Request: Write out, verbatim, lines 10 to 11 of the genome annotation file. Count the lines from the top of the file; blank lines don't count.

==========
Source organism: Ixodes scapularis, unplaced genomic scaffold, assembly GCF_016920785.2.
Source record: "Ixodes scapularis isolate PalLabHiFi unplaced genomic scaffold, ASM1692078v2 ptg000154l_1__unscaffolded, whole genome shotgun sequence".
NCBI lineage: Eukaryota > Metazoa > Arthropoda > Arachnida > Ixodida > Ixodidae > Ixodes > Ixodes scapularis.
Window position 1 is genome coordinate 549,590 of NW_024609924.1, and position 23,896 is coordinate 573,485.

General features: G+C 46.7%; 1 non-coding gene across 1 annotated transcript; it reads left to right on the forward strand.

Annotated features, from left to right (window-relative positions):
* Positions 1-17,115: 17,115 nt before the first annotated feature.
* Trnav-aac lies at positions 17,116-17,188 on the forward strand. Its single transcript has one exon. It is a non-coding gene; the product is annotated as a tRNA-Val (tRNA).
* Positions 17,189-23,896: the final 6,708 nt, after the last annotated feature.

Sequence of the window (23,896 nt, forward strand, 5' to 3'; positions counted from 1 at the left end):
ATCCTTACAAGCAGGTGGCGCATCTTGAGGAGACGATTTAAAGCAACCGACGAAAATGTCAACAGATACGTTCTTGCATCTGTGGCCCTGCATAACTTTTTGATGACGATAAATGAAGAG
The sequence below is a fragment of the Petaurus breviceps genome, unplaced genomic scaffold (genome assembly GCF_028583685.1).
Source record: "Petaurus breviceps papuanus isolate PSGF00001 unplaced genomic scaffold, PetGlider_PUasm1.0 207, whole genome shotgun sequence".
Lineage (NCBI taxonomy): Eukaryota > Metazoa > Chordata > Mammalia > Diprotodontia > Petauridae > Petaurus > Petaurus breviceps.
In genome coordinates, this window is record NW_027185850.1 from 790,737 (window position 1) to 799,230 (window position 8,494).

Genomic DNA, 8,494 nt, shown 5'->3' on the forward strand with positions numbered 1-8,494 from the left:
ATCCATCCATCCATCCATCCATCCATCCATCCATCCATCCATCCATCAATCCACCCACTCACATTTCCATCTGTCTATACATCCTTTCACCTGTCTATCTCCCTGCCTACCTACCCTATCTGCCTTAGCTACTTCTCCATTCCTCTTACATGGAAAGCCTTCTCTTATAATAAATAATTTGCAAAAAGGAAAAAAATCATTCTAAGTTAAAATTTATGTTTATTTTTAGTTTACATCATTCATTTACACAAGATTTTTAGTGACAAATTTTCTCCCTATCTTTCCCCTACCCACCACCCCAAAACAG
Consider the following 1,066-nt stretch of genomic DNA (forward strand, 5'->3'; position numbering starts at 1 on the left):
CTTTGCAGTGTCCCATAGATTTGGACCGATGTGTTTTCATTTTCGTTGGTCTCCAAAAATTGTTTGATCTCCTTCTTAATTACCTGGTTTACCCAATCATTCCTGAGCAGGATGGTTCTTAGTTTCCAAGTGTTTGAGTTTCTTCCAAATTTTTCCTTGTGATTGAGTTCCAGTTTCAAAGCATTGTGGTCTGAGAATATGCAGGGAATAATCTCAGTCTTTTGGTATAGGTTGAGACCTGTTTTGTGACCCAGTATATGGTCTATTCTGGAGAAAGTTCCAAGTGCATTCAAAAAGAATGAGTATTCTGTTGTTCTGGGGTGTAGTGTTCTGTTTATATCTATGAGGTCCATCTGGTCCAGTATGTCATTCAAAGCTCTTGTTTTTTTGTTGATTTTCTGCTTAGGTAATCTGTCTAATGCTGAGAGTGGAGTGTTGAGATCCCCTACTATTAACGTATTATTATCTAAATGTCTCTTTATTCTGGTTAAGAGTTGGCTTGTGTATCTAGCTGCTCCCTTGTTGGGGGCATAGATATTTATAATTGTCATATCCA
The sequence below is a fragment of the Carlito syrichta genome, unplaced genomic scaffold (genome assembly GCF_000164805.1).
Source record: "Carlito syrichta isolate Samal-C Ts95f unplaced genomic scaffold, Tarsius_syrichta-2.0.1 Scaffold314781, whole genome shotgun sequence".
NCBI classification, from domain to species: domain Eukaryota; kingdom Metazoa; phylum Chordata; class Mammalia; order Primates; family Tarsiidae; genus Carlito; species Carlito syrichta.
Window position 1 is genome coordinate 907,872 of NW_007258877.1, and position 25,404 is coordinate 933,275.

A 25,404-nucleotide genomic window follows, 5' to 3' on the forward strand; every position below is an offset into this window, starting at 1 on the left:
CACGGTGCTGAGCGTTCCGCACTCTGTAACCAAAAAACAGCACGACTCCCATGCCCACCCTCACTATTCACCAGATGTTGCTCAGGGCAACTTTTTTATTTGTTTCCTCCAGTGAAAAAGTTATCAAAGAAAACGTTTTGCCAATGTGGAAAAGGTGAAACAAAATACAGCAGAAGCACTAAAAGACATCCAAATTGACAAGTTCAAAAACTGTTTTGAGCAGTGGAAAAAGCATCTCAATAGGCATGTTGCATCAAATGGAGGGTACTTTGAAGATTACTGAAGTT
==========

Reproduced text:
Sequence of the window (23,896 nt, forward strand, 5' to 3'; positions counted from 1 at the left end):
ATCCTTACAAGCAGGTGGCGCATCTTGAGGAGACGATTTAAAGCAACCGACGAAAATGTCAACAGATACGTTCTTGCATCTGTGGCCCTGCATAACTTTTTGATGACGATAAATGAAGAG